— Mike McGinnis, ILB, 6-2, 235, ASA College, Allentown, N.J. McGinnis earned All-American honors at his junior college in 2016, making 91 tackles, 18 for loss, 2.5 sacks and forcing three fumbles. “He’s a big hitter, a big Mike type of player,” Inge said. “He’s going to be great. … The thing we like having him here is he’s eager to learn.”

— Haydon Whitehead, P, 6-2, 195, Melbourne, Australia. Whitehead is giving American football a go after playing Australian Rules Football for the past 15 years. The 21-year-old’s first trip to the United States was for his official visit in Bloomington in December 2016. Whitehead worked at Prokick Australia, which has produced the past four Ray Guy (nation’s top punter) Award winners.

— Peyton Hendershot, TE, 6-4, 227, Tri-West, Lizton. Hendershot took a late visit to Penn State, but ended up a Hoosier. An Indiana Football Coaches Association Top 50 selection and all-state player as a senior, Hendershot finished his career with 157 receptions, 2,170 yards and 22 touchdowns. He caught 67 passes for 896 yards and nine touchdowns as a senior. Hendershot could also get a look at defensive end. “I’m just really excited about him as an athlete and as a person,” offensive coordinator Mike DeBord said. “He exemplifies what we’re looking at for the position with great athleticism, great toughness and he’s a guy that will bring a lot to our program that way. He’s a great basketball player. I watched him play a game where he went over a couple guys for a dunk.”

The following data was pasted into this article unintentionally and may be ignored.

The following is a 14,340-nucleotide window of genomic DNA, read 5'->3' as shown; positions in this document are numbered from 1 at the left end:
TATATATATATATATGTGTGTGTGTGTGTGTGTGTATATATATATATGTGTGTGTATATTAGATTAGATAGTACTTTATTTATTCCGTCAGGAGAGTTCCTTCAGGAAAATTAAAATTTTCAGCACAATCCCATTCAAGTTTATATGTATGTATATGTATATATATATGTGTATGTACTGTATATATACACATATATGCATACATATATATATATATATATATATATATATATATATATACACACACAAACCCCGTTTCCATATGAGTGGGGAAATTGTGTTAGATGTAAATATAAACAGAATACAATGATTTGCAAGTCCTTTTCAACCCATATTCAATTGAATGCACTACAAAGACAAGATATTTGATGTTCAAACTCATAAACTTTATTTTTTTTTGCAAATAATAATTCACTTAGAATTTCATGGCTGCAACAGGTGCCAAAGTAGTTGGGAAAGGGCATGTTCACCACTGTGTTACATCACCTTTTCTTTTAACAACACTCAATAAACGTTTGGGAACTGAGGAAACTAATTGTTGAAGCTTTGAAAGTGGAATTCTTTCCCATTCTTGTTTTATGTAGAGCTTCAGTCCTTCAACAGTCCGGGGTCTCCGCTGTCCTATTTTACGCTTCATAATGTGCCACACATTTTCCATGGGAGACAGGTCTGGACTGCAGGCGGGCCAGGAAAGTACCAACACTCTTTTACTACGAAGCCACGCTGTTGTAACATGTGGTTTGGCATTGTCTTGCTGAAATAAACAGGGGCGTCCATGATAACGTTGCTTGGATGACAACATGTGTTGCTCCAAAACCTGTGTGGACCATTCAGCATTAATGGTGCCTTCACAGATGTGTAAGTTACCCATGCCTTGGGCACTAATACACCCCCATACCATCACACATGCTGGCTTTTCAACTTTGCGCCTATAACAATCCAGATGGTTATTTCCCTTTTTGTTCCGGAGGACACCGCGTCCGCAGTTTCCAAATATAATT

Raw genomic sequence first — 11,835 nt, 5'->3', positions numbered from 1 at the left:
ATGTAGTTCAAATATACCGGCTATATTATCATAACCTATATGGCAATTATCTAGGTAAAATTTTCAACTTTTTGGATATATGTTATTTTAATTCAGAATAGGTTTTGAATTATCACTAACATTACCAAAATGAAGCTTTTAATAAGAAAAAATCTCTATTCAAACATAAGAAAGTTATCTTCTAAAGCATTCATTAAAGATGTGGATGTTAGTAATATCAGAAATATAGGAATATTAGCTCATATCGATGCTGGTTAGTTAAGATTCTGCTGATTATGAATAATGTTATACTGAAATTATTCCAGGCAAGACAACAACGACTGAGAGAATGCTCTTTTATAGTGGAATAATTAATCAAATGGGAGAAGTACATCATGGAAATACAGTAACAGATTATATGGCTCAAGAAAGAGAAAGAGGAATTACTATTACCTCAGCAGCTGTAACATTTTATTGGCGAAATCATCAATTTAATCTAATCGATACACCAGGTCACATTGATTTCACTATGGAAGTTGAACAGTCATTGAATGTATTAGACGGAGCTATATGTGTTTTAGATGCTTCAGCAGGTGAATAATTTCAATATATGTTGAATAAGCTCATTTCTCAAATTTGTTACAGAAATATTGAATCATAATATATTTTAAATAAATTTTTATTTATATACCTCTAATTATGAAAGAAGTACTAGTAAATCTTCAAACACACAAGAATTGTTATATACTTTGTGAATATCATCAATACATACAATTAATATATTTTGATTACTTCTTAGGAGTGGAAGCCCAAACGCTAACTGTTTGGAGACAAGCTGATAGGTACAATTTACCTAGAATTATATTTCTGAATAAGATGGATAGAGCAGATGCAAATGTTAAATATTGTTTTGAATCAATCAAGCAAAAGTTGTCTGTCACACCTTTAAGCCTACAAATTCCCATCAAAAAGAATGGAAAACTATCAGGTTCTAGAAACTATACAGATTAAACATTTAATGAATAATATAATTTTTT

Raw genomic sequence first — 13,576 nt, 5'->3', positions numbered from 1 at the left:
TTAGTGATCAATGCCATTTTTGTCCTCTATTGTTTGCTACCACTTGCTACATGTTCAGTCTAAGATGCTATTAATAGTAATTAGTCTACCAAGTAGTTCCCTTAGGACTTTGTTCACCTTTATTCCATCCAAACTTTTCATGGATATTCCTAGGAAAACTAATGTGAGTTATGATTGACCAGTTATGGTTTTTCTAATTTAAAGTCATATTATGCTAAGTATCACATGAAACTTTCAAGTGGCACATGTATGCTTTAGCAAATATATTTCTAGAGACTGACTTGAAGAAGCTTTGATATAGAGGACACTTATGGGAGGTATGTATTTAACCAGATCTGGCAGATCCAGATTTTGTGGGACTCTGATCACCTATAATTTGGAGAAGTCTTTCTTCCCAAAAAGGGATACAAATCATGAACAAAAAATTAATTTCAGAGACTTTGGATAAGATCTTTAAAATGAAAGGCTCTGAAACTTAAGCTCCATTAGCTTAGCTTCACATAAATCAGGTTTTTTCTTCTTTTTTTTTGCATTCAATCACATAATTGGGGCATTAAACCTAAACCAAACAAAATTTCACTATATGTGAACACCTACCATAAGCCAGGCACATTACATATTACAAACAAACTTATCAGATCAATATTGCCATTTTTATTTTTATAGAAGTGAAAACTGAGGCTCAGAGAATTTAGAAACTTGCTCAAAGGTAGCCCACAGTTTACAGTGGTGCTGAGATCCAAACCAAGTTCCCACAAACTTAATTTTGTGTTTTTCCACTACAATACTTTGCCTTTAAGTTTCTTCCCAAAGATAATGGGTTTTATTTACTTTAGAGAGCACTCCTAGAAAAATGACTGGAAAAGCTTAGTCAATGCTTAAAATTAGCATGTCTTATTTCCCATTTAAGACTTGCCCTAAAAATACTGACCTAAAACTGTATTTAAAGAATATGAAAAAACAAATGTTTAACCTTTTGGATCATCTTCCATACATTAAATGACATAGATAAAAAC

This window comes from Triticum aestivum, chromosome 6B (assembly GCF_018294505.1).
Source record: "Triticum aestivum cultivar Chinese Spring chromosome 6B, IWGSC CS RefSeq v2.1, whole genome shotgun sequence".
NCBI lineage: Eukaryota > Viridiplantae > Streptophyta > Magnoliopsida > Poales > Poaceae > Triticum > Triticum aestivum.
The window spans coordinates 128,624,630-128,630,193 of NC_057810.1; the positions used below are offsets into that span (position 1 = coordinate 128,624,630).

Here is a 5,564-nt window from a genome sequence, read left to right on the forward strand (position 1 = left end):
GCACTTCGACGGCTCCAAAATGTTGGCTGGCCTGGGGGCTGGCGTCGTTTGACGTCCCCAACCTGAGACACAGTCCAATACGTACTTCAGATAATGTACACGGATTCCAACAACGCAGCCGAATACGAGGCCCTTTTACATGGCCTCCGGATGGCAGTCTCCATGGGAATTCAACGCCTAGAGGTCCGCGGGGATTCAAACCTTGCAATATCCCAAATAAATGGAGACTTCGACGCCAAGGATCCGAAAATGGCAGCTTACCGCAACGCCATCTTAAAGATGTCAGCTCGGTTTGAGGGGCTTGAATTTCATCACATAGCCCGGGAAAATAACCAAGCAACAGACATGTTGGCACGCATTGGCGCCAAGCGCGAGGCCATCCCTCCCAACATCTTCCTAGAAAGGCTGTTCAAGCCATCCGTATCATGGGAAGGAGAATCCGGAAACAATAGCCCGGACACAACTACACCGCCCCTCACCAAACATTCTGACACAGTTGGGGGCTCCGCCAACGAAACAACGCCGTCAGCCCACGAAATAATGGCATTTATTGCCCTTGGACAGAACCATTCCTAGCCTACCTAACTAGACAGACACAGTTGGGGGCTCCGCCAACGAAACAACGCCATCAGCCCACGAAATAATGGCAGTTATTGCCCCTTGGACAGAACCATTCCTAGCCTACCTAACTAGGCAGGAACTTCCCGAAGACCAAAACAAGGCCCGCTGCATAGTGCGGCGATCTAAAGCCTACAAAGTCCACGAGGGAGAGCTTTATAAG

— Mo Burnam, ILB, 6-2, 219, Salem, Conyers, Ga. A one-time Tennessee commit, Burnam is ranked the No. 23 inside linebacker nationally by ESPN. He made 111 tackles, four sacks and an interception as a senior. “He’s very athletic,” Inge said. “He can play in space, he can play on the edge.”